Once again our Estonian skate allies set themselves on an adventurous journey to a destination less traveled by the Baltic scenes: the vast and far-reaching Russian Federation. Under the supervision of our long time friend Antti Sinitsyn, the crew, consisting of Egbert Pahhomov, Mihkel Vahermaa, Enric Garriga Panisello, Hendrik Hundt, Hans Lange, Martin Kuum, went on a week-long vacation to the cultural capital of the big bear—Saint Petersburg. It is a city considered to have more European vibe than other countless Russian cities, and with its shores washed by our trusty Baltic sea, it must have something familiar that we can relate to. Well, for starters, the city has a lot of ledges, “it is a ledge mecca” according to Antti and we can definitely relate to that. We talked to Antti Sinitsyn about the trip and about the city, so if you ever plan to go to Saint Petersburg the following interview might be a good travel guide for skateboarding in Russia.
Hey, Antti! Well done with the video. I really enjoyed it, and the music was really good.
Thanks to you, actually! You suggested Kedr Livansky’s music for my video, but her songs didn’t really match the flow. But I stumbled upon a NYC radio show where she was DJ-ing and one of those songs made it into my video. I think the song is from 1997 or 98… anyway, it’s been a while since drum and bass-ish music has been in a skate video.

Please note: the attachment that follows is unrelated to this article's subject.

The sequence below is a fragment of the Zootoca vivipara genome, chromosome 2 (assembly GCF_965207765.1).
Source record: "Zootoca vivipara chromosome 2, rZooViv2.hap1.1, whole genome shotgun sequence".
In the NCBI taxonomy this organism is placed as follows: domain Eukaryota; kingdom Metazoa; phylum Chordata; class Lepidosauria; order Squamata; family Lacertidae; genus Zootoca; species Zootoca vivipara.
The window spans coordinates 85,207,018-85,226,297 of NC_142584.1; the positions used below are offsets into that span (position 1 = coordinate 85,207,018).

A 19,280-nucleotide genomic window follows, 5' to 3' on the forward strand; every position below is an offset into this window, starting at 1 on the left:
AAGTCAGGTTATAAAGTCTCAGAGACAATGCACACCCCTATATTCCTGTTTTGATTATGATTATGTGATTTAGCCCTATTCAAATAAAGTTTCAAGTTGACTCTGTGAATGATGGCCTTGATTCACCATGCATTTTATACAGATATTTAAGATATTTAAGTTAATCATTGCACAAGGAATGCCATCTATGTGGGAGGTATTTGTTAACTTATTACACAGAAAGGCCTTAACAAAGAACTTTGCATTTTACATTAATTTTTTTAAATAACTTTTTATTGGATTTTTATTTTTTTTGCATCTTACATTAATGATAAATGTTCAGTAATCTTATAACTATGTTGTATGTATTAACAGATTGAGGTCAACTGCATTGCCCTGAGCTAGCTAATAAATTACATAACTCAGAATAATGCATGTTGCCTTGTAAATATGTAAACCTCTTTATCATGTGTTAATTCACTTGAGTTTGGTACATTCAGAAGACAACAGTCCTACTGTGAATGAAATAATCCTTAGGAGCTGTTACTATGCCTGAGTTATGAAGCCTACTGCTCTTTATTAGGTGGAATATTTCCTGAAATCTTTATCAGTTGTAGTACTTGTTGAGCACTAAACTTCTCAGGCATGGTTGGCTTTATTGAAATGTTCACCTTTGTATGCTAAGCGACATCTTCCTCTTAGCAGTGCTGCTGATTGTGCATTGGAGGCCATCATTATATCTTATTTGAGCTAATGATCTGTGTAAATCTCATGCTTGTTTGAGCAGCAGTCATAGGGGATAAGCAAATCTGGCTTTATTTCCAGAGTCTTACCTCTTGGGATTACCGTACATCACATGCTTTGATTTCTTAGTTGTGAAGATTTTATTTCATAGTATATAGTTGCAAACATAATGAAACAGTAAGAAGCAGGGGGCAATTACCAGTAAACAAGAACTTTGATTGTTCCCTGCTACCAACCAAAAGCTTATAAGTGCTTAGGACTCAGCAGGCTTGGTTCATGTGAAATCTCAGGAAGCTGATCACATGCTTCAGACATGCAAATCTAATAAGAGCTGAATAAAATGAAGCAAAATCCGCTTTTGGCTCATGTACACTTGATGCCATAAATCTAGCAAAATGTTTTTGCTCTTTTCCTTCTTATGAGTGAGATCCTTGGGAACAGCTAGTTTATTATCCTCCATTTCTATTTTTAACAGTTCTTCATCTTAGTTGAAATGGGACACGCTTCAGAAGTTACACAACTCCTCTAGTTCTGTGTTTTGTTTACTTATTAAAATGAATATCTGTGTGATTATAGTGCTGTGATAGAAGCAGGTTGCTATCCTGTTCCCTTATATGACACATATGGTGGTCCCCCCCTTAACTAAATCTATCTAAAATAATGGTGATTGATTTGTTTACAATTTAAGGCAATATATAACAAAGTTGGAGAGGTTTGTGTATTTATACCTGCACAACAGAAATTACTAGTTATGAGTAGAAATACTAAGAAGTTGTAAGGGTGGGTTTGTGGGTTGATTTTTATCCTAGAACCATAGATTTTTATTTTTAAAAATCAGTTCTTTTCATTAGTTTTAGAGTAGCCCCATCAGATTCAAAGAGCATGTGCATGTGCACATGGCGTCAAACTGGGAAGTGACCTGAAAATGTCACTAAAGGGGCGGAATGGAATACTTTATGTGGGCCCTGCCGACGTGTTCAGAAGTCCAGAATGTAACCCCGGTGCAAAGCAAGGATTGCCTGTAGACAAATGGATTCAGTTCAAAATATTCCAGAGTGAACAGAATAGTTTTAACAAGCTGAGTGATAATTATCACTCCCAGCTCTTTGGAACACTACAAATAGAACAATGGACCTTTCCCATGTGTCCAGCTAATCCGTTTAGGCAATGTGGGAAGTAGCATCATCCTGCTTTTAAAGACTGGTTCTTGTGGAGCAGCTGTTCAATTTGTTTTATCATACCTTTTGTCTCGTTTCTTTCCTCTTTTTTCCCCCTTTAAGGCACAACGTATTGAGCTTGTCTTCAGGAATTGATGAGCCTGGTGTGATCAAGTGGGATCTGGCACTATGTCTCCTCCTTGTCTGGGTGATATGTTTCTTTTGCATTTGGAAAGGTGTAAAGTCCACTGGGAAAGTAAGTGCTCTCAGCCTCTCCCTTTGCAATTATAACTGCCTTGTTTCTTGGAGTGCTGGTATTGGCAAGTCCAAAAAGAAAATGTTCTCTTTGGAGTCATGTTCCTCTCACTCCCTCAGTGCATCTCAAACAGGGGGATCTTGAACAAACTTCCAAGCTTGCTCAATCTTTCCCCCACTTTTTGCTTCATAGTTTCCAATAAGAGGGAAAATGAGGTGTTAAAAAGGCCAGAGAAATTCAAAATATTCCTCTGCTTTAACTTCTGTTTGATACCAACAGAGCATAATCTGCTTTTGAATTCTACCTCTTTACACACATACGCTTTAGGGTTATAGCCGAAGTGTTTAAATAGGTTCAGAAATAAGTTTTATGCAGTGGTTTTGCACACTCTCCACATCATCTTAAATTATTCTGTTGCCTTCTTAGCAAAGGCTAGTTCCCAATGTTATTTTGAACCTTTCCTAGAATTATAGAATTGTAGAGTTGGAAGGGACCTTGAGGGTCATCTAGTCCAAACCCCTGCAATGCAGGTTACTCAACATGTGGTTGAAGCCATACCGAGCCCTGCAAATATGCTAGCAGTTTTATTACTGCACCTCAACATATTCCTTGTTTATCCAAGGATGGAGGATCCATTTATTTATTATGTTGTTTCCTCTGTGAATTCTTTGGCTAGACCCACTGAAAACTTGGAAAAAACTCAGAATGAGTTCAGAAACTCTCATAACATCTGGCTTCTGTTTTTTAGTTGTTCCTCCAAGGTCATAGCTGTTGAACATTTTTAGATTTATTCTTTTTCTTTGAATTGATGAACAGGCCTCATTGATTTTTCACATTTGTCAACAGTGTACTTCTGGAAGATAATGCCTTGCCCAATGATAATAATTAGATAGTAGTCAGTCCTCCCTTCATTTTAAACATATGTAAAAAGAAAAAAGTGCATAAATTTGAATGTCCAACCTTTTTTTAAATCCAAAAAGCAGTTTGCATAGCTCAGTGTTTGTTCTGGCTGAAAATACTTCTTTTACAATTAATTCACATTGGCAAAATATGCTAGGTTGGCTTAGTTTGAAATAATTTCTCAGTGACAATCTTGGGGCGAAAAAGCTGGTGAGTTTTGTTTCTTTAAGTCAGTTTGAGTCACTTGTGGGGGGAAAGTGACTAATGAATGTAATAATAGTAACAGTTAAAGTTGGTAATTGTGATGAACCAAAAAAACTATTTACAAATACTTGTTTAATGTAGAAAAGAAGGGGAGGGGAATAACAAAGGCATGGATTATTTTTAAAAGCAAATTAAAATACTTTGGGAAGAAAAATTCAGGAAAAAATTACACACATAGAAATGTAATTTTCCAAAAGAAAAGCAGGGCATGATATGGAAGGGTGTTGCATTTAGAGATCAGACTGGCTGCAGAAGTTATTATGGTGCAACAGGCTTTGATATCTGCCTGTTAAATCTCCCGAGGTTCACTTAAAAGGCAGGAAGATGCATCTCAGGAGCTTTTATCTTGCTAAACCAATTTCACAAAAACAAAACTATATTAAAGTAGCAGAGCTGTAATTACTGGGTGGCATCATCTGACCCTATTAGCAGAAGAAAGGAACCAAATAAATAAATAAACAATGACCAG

That is cool, never know where ideas might pop out. So as I know you were the organizer of the trip, did you have to convince your friends to go? It is Russia after all and people are bit scared of it.
Actually I didn’t have to convince a whole lot. I’ve been to Moscow and SPB before, so I just told them that it’s chill and not a horrible place to be. Quite the opposite, it’s a rather pleasing place to visit! Of course for most of them it was their first trip to Russia, so some skepticism was there but half way through the trip they already wanted to make plans for next year to go to some place where normally skaters don’t go. Preferably some ex-soviet country.
I am guessing other ex-soviet countries might not be as mellow. How was Saint Petersburg for you as a skater? It it true that it has a European vibe?
Yes, SPB is very different from Moscow and Russia as a whole and currently those are the only two Russian cities I’ve been in (want to do the trans-siberian pretty soon). Most of the time I felt like I was in Paris or something. At least the central part of SPB is very clean, renovated and looks amazing. And not just the architecture, but also the people: everyone is very fashionable and very friendly. Clearly people are very culturally intelligent there. We only got kicked out once and it wasn’t even from a spot, per se. It was a parking lot that lead up to a spot and the parking lot attendant let us roll up from there for 30 minutes and then was like “Can you please leave now?” Mostly people enjoyed the act of skateboarding, stopping to watch it and nobody seemed to care at all about vandalising public or private property. Cops walking by, waving and smiling. It was very strange! Well, they don’t call it Venice of the North for nothing. So all in all, very modern city, very trendy people and gopnik sightings were at a minimum.
That is so sick. Good insights. What about the language barrier, how did you handle that?